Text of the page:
By Marv Knox / Fellowship Southwest
My grandson Ezra loves to think about superpowers. Whether we’re playing with Legos or light sabers, Ezra imagines splendid superpowers. I can pretend I possess superpowers, too. But no matter what power I pick, Ezra always explains why his power pulverizes mine: Speed. Flight. Invisibility. Total knowledge of everything in the universe. And my favorite, the world’s greatest sense of humor. They’re all rock, paper, scissors in Ezra’s mind. Marvo never can compete with the wonderboy.
But what if—incomprehensibly—Ezra chose not to exercise his superpower? He’d be a sucker for his grandpa. I might be old, but he’s only 7. I’d mop the galaxy with his scrawny carcass.
Well, now. Almost every American age 18 and older possesses a superpower. It’s so valuable, hundreds of thousands of people have died to secure it. And as many more have died trying to take it away. If you consider the cost of those lives, you can’t calculate the value of this superpower.
It’s the power to vote, of course. Just as Clark Kent entered phone booths mild mannered and emerged as Superman, Americans enter voting booths timid and hopeful and emerge as Super Citizens. What we do in there changes the fate of our communities, our states, our nation and even the world. When we exercise the right to vote, we exert our power over the course of human events, near and far.
But—incomprehensibly—millions of Americans choose not to exercise their superpower. They could be more powerful than a gazillion-dollar super-PAC, able to leap chasms of cynicism with a single bound. But they wake up on election day, eat kryptonite-laced apathy for breakfast and forfeit their most precious power. That’s when dark-money oligarchs, gerrymandering legislators, voter suppressing sheriffs, social-media manipulators and cynical politicians mop the nation with their scrawny carcasses.
Sadly, I’m not making this up. A modest majority of eligible voters—usually about 60 percent—cast their ballots during presidential-election years. But the numbers fall way off for midterm elections. In 2014, only 36.4 percent of eligible voters actually cast a ballot nationwide. The turnout was even worse in the Southwest. Texas ranked next-to-last nationally in voter turnout, with only 28.5 percent of eligible voters going to the polls. Neighbor Oklahoma came in seventh from the bottom, with 29.8 percent of possible voters exercising their right.
The 2018 midterm elections could produce a higher proportion of voters. The PRRI/The Atlantic 2018 Civic Engagement Survey reveals 55 percent of Americans say they are “absolutely certain” they will vote this year, and another 16 percent say they “probably will” vote. Still, 27 percent ranked their chances of voting at 50-50 or less. Worse, that margin jumped to 41 percent for citizens aged 18 to 29.
Voter may be higher than average this year because political passions are running high. A polarizing president and a deadlocked Congress have provided the impetus. What’s more, Americans’ feelings about them—particularly about the president—have flavored how they feel about down-ballot contests. All of a sudden, you can figure out who you prefer for county commissioner by whether or not they agree with the president. And magically, that vote can send a signal to Washington.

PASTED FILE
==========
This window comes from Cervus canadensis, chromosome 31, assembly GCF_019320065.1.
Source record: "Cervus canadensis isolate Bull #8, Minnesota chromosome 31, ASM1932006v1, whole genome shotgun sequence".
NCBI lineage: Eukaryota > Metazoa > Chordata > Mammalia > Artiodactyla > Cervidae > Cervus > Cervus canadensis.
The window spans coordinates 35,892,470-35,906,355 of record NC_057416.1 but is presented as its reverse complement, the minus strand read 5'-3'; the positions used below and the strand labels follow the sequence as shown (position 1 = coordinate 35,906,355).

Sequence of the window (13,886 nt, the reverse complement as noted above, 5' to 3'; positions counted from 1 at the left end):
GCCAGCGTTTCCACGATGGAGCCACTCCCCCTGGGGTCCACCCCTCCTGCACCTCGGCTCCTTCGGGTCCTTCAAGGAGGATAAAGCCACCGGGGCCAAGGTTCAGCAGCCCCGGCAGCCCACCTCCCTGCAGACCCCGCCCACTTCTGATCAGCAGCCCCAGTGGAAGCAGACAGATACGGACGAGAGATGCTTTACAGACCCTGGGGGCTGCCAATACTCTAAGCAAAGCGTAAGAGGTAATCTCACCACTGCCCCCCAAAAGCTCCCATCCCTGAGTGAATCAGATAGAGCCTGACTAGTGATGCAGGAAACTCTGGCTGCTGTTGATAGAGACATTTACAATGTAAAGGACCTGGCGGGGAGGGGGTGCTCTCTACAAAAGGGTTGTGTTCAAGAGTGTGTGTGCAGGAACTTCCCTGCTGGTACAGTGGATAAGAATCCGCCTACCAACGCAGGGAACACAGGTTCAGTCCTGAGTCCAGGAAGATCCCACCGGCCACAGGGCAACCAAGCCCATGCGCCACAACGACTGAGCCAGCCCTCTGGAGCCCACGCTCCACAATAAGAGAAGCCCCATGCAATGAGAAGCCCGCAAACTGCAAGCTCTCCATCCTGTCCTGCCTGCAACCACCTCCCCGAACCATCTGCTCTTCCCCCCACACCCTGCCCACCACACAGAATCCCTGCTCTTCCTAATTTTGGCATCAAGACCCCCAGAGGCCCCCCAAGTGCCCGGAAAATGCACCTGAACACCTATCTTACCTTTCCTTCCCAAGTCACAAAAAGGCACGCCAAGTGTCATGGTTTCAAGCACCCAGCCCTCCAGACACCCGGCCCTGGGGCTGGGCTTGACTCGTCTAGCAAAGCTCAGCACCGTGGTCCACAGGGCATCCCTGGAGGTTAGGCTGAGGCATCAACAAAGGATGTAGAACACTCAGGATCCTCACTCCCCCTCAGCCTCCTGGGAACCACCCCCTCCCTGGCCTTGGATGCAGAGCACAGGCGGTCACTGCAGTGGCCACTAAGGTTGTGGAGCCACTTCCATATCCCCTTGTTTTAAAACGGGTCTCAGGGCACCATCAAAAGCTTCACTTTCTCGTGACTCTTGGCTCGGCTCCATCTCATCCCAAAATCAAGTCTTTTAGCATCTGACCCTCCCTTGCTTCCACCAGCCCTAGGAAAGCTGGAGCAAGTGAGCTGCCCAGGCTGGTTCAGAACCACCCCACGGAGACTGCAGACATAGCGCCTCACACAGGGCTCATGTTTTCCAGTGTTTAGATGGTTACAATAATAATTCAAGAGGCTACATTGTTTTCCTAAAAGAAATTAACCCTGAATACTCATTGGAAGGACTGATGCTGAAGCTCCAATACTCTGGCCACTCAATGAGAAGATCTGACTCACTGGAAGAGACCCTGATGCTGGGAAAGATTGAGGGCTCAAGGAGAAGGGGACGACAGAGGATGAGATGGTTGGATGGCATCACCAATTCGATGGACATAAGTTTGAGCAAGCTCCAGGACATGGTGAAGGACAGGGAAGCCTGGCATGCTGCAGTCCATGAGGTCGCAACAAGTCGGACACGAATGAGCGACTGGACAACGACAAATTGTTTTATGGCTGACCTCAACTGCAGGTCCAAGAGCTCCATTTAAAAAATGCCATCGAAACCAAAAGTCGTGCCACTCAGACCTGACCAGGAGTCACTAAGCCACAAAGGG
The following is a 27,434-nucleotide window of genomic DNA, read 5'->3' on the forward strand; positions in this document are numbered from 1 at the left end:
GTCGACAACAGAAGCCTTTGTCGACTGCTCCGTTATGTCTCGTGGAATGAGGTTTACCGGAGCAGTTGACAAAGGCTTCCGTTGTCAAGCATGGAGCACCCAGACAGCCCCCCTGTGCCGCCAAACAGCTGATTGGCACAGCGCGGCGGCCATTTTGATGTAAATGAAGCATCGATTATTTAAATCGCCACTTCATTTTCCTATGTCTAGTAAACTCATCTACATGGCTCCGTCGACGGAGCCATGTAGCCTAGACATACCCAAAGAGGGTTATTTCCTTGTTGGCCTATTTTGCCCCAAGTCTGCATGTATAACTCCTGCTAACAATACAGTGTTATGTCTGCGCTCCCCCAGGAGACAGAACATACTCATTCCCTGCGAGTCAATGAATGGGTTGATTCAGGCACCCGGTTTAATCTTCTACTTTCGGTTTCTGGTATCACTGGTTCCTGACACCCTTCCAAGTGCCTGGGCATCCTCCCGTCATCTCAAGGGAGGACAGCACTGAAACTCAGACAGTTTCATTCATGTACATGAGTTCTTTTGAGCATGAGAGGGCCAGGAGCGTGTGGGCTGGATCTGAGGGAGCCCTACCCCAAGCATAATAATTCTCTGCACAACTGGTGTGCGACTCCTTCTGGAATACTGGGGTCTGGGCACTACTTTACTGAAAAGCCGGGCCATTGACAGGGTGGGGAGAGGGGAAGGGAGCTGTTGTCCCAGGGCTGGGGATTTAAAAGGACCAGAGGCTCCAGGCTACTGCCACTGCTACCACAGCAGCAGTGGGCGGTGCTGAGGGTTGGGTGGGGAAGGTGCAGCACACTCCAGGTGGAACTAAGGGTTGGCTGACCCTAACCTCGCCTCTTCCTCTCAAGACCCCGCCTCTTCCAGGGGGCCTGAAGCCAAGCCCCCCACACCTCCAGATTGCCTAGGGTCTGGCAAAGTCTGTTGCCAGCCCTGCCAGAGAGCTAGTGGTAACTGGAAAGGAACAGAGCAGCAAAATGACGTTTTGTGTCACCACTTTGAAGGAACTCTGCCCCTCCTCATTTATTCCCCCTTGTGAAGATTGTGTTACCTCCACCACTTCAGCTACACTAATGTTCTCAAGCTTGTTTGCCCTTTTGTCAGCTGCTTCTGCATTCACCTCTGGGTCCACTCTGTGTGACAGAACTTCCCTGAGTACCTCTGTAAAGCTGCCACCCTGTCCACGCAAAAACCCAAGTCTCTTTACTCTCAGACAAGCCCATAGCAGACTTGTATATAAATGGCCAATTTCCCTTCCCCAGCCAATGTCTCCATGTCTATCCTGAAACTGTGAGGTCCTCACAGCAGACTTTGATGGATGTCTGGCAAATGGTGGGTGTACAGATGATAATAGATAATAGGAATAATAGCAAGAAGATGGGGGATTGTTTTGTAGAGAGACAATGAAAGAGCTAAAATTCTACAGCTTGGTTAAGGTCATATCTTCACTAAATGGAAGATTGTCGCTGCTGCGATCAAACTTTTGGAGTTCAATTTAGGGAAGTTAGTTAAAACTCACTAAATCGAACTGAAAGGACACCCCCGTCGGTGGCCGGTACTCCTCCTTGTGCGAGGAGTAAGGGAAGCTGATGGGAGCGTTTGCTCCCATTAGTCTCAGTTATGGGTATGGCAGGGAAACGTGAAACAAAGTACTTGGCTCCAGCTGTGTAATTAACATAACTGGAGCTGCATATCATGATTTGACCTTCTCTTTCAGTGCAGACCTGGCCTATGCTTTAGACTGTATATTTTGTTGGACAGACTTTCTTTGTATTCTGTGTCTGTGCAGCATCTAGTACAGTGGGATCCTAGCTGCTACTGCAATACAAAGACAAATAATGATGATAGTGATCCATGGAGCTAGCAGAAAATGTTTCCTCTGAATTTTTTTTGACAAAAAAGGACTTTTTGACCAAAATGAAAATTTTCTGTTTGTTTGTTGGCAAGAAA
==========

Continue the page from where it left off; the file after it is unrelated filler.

But 27 percent of all eligible voters and one in four young voters may forego their superpower and sit this one out. If you’ve ever paid attention to election results, you know without a doubt that 27 percent of eligible voters could turn almost every major election on every ballot.
Besides determining election winners more comprehensively and thoroughly, imagine what would happen if the maybe-voters—those thinking about giving up their superpower—turned out. With a solid engagement by nearly 100 percent of voters, politicians would know where they stand. If Americans fully engaged the political process, they could feel their voices—and not the voices of special interests—were heard. Could a fully engaged public provide pressure for more civil politics? Maybe that’s naïve, but it’s nice to imagine. And wouldn’t it be great to believe in democracy again?
You can put democracy to the test. The steps toward full engagement of American voters begin with you. Here are the best steps to take:
• Vote. You—vote. Vote early if you can. The lines are shorter, and you don’t have to worry about the weather, or illness or other hindrances later. But if you can’t vote early, show up on Election Day, Nov. 6.
• Encourage others to vote. Talk to your family, friends, co-workers, fellow church members, everyone you know. Even if you think they may vote differently than you do, urge them to vote. That’s what democracy is all about.
• If someone says they can’t get to the polls, take them. Eliminate excuses.
• And before you vote, get educated. Learn about the candidates. At least know the basic positions taken by the people who want to be your senator, congressman and state lawmakers.
You’ve got a superpower. Don’t forfeit it. Your state and country need you.